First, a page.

Home  »  Volume III: English RENASCENCE AND REFORMATION  »  § 12. Magnyfycence

The Cambridge History of English and American Literature in 18 Volumes (1907–21).
Volume III. Renascence and Reformation.

IV. Barclay and Skelton

§ 12. Magnyfycence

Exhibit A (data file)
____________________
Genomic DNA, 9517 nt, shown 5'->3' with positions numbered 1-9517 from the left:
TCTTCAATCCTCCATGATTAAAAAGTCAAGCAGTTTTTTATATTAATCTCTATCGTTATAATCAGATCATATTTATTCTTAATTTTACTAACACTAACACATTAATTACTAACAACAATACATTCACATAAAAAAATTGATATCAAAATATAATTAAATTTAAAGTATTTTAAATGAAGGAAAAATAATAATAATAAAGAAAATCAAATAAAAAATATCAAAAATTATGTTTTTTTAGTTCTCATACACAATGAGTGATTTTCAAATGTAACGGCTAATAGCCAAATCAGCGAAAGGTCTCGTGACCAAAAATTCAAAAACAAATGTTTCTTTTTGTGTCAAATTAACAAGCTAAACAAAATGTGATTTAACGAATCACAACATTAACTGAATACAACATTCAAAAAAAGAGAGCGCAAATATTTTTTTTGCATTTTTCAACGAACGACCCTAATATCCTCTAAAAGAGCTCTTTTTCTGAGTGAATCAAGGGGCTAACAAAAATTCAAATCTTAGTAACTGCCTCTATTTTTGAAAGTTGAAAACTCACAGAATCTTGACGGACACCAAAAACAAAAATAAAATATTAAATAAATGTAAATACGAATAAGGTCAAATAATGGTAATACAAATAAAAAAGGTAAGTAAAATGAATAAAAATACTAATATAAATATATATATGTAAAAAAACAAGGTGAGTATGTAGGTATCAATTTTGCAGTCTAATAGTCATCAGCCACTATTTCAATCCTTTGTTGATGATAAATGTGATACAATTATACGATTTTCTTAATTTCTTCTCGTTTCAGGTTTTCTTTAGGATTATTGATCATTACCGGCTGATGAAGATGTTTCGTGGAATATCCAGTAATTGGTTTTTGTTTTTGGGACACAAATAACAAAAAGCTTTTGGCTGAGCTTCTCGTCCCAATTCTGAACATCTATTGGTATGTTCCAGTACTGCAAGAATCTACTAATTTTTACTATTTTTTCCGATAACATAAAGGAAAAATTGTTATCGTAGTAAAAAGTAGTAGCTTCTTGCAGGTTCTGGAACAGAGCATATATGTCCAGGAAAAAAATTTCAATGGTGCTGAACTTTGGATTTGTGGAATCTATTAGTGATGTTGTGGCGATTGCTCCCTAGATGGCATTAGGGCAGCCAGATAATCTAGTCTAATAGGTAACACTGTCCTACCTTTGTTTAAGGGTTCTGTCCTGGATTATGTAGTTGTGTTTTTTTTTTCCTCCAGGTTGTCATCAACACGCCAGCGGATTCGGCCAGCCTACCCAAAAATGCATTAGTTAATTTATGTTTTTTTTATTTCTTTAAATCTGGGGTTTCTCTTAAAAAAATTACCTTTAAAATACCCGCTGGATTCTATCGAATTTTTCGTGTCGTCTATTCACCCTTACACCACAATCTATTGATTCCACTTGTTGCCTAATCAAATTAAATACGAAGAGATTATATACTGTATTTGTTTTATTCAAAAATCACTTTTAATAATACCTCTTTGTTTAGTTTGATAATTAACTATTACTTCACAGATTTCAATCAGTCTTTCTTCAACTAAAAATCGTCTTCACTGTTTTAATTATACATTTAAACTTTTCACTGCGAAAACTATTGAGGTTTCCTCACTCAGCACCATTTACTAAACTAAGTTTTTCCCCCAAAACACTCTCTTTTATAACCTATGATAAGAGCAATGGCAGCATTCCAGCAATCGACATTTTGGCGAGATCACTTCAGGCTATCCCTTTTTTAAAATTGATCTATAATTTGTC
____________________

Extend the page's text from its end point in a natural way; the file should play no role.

The morality Magnyfycence, written about 1516, is the only specimen of the poet’s dramatic production that has come down to us. The hero, Magnyfycence, is brought to ruin by the joint efforts of Fancy, Counterfet Countenaunce, Crafty Conveyaunce, Clokyd Colusyon, Courtly Abusyon, Lyberte and Folly. Left alone after his fall, “naked as an asse,” he is visited by Adversyte, Poverte, Dyspare and Myschefe, and is just about to slay himself, when Goodhope, Redresse, Sad Cyrcumspeccyon and Perseveraunce save him and restore him to his former prosperity. There is a good deal of tedious moralising in the play. Especially at the end, Magnyfycence, whose change of mind is somewhat sudden, is simply drowned in good lessons. His grandiloquence before his fall, reminding one of Herod in the miracle-play, is as exaggerated as are his pitiful lamentations after it. The intrigue is rather cheap and by no means new; and the allegorical characters, except, perhaps, Poverty, are not so well drawn as in The Bowge of Courte, where Skelton had treated a similar subject. The length of the play is out of proportion to its meagre contents, and the whole is somewhat monotonous and lifeless, except for a few comic scenes, written in the short verse Skelton favoured. There are many satirical hints all through the play, and it has been suggested that it was meant as a warning to Henry VIII and as a first veiled attack on Wolsey. In construction and plan, Magnyfycence is very much like the older moralities, and there are analogies even in single traits. In one respect, however, it is entirely different. Whereas, in the others, the subject is always very much the same, namely, the struggle of good and evil in human nature, we find here, for the first time, an attempt to treat a special case. Magnyfycence is not man in general, who falls, repents and is forgiven, but he is the type of a nobleminded prince who is ruined by misapplied liberality. So, in spite of its obvious shortcomings, the play holds an important place in the history of English drama. It marks the transition from the older purely religious moralities to the secular allegorical drama.